One of my early jobs back in the 1960’s was working as an in-house designer at an artist’s agent. They specialised in supplying illustrations to publishers for their hard and paperback covers or work for woman’s magazine stories and feature film posters. All of the illustrators at the agency back then were in high demand, as there were so few really talented ones. They, of course, worked in the traditional way, often using staged photographs to project directly onto their drawing boards.

    I have lived through many changes in the creative world and there was a time in the 1980’s when everyone, including illustrators, was doing very well indeed fees were better than today. Enter the disrupter from silicon valley. Everything changed. Many didn’t see it coming and fell by the wayside, others embraced it with open arms. The fact is from that moment the creative industry grew at an alarming rate and continues to do so. Apart from web companies, who seem to do very well, we all had to accept that there is less money, and fewer commisions to go around, not helped by the fact that so many will agree to unpaid creative pitches. We all have to learn to adapt and be more resourceful and should feel lucky that we can inhabit a profession that gives us such satisfaction and pleasure. So many people hate their jobs and from Monday morning they long for Friday to arrive. That is sad.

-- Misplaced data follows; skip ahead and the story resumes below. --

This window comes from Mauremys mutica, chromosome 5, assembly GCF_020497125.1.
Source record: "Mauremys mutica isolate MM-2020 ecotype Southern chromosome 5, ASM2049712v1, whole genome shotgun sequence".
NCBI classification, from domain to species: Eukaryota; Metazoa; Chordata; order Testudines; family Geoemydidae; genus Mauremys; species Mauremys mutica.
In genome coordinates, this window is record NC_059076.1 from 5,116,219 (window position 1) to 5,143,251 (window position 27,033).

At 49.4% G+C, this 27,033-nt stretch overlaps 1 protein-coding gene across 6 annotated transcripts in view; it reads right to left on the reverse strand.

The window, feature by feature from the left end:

I have always had enormous admiration for those individuals who have no need to plug anything in order to work. The traditional hand and eye crafters of the world of engraving, letter cutting, scraperboard, pen and ink illustrators and calligraphers. The sit there at home, dog or cat at their feet, coffee to hand and radio 4 in the background. They are a treasure.

  • Amy Williams January 22, 2018 at 8:26 am

    Thank you Ben for taking the time to do this survey and share your thoughts – it’s so helpful to see statistics like this.

  • Hsin-Yi Yao April 11, 2018 at 11:28 am

    Thank you for sharing this with us. All the best to you.